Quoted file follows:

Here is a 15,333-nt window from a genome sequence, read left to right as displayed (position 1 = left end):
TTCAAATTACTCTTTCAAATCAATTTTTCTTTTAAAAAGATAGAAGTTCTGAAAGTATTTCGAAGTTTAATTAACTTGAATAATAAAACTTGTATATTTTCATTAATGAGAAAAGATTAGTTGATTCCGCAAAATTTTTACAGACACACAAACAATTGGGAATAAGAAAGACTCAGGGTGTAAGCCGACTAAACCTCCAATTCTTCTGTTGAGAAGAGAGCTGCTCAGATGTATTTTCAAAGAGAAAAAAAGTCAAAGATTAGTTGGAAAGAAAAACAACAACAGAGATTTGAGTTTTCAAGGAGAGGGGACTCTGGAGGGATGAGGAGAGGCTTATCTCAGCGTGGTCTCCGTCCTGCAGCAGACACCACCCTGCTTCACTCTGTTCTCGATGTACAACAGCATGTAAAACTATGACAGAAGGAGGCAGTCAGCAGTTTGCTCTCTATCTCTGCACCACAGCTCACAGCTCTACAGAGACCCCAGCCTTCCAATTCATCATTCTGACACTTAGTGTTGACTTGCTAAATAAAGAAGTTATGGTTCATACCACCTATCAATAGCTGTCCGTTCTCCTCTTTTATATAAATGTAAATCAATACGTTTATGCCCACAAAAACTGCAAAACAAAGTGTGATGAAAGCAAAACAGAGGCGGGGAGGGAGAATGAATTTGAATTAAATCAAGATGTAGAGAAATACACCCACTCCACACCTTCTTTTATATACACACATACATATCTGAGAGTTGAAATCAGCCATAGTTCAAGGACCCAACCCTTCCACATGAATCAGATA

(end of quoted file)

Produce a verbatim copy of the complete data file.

Here is a 15,333-nt window from a genome sequence, read left to right as displayed (position 1 = left end):
TTCAAATTACTCTTTCAAATCAATTTTTCTTTTAAAAAGATAGAAGTTCTGAAAGTATTTCGAAGTTTAATTAACTTGAATAATAAAACTTGTATATTTTCATTAATGAGAAAAGATTAGTTGATTCCGCAAAATTTTTACAGACACACAAACAATTGGGAATAAGAAAGACTCAGGGTGTAAGCCGACTAAACCTCCAATTCTTCTGTTGAGAAGAGAGCTGCTCAGATGTATTTTCAAAGAGAAAAAAAGTCAAAGATTAGTTGGAAAGAAAAACAACAACAGAGATTTGAGTTTTCAAGGAGAGGGGACTCTGGAGGGATGAGGAGAGGCTTATCTCAGCGTGGTCTCCGTCCTGCAGCAGACACCACCCTGCTTCACTCTGTTCTCGATGTACAACAGCATGTAAAACTATGACAGAAGGAGGCAGTCAGCAGTTTGCTCTCTATCTCTGCACCACAGCTCACAGCTCTACAGAGACCCCAGCCTTCCAATTCATCATTCTGACACTTAGTGTTGACTTGCTAAATAAAGAAGTTATGGTTCATACCACCTATCAATAGCTGTCCGTTCTCCTCTTTTATATAAATGTAAATCAATACGTTTATGCCCACAAAAACTGCAAAACAAAGTGTGATGAAAGCAAAACAGAGGCGGGGAGGGAGAATGAATTTGAATTAAATCAAGATGTAGAGAAATACACCCACTCCACACCTTCTTTTATATACACACATACATATCTGAGAGTTGAAATCAGCCATAGTTCAAGGACCCAACCCTTCCACATGAATCAGATA